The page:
Chinese company Huawei’s efforts to sell its 5G network equipment to U.S. allies worried members of the Senate Judiciary Committee May 14 about disruptions in global communications, intelligence sharing and military operations if the Chinese-backed company is allowed to take the lead in this technology internationally.

“If [Huawei] controls the network, they control whether or not we communicate,” said Christopher Krebs, director of the Cybersecurity and Infrastructure Security Agency at the Department of Homeland Security.

He said that a military mission overseas relying on a Huawei network could be shut down by its operators. Sen. Richard Blumenthal, D-Conn., agreed, saying aircraft carriers become “sitting ducks” if communication systems are vulnerable.

Instead of a backdoor in the networks that just Huawei or the Chinese could exploit, Krebs said, potential vulnerabilities in Huawei’s systems could be a “bug door” that any knowledgeable actor could exploit, leaving Huawei with plausible deniability of an attack.

5G networks would boost capabilities for autonomous vehicles, remote surgery and advanced manufacturing, but senators from both parties expressed concerns about Huawei dominating the global market for 5G because of the Chinese government’s ability to influence the company.

“It’s not about overseeing Huawei, it’s about overseeing China,” said Sen. Lindsey Graham, R-S.C., the committee’s chairman. He stressed the need for alternatives in the 5G market.

Krebs said for many allies the attractiveness of a Huawei network comes from an initial low-cost transition to 5G. But he pointed to a British oversight board’s report showed the total life cycle costs of maintaining a Huawei network will be higher.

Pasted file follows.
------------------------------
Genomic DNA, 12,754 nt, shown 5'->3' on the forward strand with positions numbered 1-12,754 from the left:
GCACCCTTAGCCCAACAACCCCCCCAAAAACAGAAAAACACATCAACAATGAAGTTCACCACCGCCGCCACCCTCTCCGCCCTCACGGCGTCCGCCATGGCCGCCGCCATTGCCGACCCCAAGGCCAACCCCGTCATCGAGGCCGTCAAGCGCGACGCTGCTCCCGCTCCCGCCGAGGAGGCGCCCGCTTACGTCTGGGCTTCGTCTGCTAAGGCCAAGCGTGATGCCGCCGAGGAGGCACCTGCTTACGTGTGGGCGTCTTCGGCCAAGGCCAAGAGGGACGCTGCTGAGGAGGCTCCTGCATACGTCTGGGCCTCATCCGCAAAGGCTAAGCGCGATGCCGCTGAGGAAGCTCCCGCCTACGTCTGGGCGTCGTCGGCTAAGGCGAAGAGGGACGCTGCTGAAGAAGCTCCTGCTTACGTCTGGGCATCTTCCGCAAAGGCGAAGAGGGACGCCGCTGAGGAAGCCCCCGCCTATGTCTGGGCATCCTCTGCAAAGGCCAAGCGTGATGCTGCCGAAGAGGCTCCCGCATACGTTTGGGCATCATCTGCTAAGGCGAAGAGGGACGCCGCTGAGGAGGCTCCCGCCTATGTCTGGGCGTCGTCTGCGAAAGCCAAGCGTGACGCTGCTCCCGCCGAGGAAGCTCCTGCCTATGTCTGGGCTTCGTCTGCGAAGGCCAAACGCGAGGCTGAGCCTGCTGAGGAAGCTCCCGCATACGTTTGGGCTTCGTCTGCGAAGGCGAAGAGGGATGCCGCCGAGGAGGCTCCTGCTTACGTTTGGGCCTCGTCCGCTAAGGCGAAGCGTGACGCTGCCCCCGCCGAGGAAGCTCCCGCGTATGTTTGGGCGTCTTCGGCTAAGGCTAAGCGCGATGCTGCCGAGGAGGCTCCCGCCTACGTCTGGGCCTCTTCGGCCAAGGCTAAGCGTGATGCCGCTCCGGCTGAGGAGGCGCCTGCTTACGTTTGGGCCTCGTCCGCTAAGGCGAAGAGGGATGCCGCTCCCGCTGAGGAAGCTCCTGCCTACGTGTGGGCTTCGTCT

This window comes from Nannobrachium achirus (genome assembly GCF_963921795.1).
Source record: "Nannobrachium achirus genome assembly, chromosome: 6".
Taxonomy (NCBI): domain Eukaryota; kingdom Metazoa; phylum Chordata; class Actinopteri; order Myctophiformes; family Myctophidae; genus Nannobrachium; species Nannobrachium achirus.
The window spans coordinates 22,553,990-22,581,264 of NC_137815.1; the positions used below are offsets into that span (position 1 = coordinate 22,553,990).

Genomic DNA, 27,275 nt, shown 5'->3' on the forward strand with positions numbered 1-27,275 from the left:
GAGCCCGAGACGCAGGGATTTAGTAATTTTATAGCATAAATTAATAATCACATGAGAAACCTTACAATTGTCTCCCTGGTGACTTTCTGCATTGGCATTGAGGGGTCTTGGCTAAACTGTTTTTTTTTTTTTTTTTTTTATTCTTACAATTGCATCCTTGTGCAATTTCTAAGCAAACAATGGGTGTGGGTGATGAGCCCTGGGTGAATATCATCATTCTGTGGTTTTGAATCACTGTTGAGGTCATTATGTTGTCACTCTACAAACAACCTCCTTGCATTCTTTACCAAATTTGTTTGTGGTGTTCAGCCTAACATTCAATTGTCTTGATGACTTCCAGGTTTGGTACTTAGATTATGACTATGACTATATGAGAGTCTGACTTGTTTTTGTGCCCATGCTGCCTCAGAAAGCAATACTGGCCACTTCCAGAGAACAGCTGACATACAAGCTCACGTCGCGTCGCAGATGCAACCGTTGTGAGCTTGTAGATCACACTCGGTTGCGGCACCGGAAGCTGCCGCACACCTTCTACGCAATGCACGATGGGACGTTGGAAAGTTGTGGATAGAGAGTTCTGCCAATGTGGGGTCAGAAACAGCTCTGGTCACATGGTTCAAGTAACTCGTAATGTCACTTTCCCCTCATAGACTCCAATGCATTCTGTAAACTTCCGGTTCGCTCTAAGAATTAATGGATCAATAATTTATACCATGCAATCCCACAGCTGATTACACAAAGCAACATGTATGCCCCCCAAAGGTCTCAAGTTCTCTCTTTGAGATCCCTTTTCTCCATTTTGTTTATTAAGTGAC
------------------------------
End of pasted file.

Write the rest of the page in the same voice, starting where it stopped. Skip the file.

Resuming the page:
The offer by the Chinese to sell the 5G equipment cheaply and operate, maintain and repair it is “putting a fox in the hen house,” said Sen. Thom Tillis, R-N.C.

Blumenthal said in Congress, there is “strong bipartisan alarm about the threat by posed by Huawei, which is really a threat posed by China.”

“What still mystifies me is why our partners and allies around the world seem less alarmed than we are?," he said. "We’re spending tens of billions of dollars on aircraft carriers, on new joint strike fighters, all of it potentially more vulnerable because of the kinds of compromising equipment you’re describing. We are literally putting our national security at risk and ultimately it’s theirs [our allies] as well.”

When representatives from the United States, the European Union and NATO countries met recently in Prague, the nations agreed on the principle of the rule of law when implementing 5G networks, said Robert Strayer, deputy assistant secretary for cyber and international communications and information policy at the State Department.

“Our ability to be leaders on the global stage depends on our ability to command the intellectual property rights of 5G,” said Sen. Chris Coons, D-Del., who recently returned from leading a congressional delegation to China. “How do we set standards in a way that allows free and open principles for 5G to win out?”

“China’s goal is to build the entire house,” Coons said. “We need to step up our game to make sure we’re part of the framing of the next generation.”

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